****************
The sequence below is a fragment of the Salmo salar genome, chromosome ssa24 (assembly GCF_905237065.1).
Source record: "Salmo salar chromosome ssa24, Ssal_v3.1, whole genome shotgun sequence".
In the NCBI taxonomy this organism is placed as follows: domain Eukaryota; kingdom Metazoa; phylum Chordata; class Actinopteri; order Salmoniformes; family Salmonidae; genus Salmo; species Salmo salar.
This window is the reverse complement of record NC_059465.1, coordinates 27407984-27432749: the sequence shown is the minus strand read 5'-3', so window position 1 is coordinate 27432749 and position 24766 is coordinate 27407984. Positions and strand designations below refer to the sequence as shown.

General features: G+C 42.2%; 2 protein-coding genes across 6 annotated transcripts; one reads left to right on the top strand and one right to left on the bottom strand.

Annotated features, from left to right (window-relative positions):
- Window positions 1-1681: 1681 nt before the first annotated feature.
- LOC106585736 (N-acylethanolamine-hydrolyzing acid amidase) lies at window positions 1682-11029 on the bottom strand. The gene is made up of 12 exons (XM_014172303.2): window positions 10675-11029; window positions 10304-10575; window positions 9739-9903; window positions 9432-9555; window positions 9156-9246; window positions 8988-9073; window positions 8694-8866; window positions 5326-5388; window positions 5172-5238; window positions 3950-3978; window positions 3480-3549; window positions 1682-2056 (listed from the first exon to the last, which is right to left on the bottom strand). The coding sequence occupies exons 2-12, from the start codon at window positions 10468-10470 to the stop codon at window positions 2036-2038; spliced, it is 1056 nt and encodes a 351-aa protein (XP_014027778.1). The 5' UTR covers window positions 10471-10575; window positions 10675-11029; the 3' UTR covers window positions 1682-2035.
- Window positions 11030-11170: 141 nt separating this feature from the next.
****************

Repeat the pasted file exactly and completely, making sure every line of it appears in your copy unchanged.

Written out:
The sequence below is a fragment of the Salmo salar genome, chromosome ssa24 (assembly GCF_905237065.1).
Source record: "Salmo salar chromosome ssa24, Ssal_v3.1, whole genome shotgun sequence".
In the NCBI taxonomy this organism is placed as follows: domain Eukaryota; kingdom Metazoa; phylum Chordata; class Actinopteri; order Salmoniformes; family Salmonidae; genus Salmo; species Salmo salar.
This window is the reverse complement of record NC_059465.1, coordinates 27407984-27432749: the sequence shown is the minus strand read 5'-3', so window position 1 is coordinate 27432749 and position 24766 is coordinate 27407984. Positions and strand designations below refer to the sequence as shown.

General features: G+C 42.2%; 2 protein-coding genes across 6 annotated transcripts; one reads left to right on the top strand and one right to left on the bottom strand.

Annotated features, from left to right (window-relative positions):
- Window positions 1-1681: 1681 nt before the first annotated feature.
- LOC106585736 (N-acylethanolamine-hydrolyzing acid amidase) lies at window positions 1682-11029 on the bottom strand. The gene is made up of 12 exons (XM_014172303.2): window positions 10675-11029; window positions 10304-10575; window positions 9739-9903; window positions 9432-9555; window positions 9156-9246; window positions 8988-9073; window positions 8694-8866; window positions 5326-5388; window positions 5172-5238; window positions 3950-3978; window positions 3480-3549; window positions 1682-2056 (listed from the first exon to the last, which is right to left on the bottom strand). The coding sequence occupies exons 2-12, from the start codon at window positions 10468-10470 to the stop codon at window positions 2036-2038; spliced, it is 1056 nt and encodes a 351-aa protein (XP_014027778.1). The 5' UTR covers window positions 10471-10575; window positions 10675-11029; the 3' UTR covers window positions 1682-2035.
- Window positions 11030-11170: 141 nt separating this feature from the next.